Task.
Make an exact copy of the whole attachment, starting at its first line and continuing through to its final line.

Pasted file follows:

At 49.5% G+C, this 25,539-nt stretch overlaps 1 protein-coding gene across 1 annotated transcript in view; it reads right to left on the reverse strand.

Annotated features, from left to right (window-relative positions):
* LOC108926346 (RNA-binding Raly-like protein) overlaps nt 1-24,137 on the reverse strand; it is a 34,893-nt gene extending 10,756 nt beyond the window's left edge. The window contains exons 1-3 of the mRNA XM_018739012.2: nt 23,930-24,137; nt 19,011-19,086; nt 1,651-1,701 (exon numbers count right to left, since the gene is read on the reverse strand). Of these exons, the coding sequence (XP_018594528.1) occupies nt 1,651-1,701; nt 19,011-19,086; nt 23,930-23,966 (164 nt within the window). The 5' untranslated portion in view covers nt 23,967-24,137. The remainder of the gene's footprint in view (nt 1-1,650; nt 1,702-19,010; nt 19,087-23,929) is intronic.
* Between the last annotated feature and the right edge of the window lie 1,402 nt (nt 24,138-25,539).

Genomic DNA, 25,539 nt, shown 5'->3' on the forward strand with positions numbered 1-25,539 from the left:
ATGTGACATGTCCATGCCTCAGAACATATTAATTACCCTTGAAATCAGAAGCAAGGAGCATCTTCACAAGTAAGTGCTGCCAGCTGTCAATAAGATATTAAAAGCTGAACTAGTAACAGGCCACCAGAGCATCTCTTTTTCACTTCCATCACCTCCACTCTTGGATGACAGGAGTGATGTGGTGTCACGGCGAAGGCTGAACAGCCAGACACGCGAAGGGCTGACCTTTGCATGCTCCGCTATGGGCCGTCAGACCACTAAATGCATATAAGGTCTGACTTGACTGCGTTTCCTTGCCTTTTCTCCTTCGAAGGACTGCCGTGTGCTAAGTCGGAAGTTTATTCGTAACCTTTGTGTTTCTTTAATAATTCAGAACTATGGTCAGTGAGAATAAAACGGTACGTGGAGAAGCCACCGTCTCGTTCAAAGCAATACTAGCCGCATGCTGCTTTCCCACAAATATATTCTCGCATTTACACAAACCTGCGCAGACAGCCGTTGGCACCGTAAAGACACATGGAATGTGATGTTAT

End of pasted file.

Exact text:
At 49.5% G+C, this 25,539-nt stretch overlaps 1 protein-coding gene across 1 annotated transcript in view; it reads right to left on the reverse strand.

Annotated features, from left to right (window-relative positions):
* LOC108926346 (RNA-binding Raly-like protein) overlaps nt 1-24,137 on the reverse strand; it is a 34,893-nt gene extending 10,756 nt beyond the window's left edge. The window contains exons 1-3 of the mRNA XM_018739012.2: nt 23,930-24,137; nt 19,011-19,086; nt 1,651-1,701 (exon numbers count right to left, since the gene is read on the reverse strand). Of these exons, the coding sequence (XP_018594528.1) occupies nt 1,651-1,701; nt 19,011-19,086; nt 23,930-23,966 (164 nt within the window). The 5' untranslated portion in view covers nt 23,967-24,137. The remainder of the gene's footprint in view (nt 1-1,650; nt 1,702-19,010; nt 19,087-23,929) is intronic.
* Between the last annotated feature and the right edge of the window lie 1,402 nt (nt 24,138-25,539).

Genomic DNA, 25,539 nt, shown 5'->3' on the forward strand with positions numbered 1-25,539 from the left:
ATGTGACATGTCCATGCCTCAGAACATATTAATTACCCTTGAAATCAGAAGCAAGGAGCATCTTCACAAGTAAGTGCTGCCAGCTGTCAATAAGATATTAAAAGCTGAACTAGTAACAGGCCACCAGAGCATCTCTTTTTCACTTCCATCACCTCCACTCTTGGATGACAGGAGTGATGTGGTGTCACGGCGAAGGCTGAACAGCCAGACACGCGAAGGGCTGACCTTTGCATGCTCCGCTATGGGCCGTCAGACCACTAAATGCATATAAGGTCTGACTTGACTGCGTTTCCTTGCCTTTTCTCCTTCGAAGGACTGCCGTGTGCTAAGTCGGAAGTTTATTCGTAACCTTTGTGTTTCTTTAATAATTCAGAACTATGGTCAGTGAGAATAAAACGGTACGTGGAGAAGCCACCGTCTCGTTCAAAGCAATACTAGCCGCATGCTGCTTTCCCACAAATATATTCTCGCATTTACACAAACCTGCGCAGACAGCCGTTGGCACCGTAAAGACACATGGAATGTGATGTTAT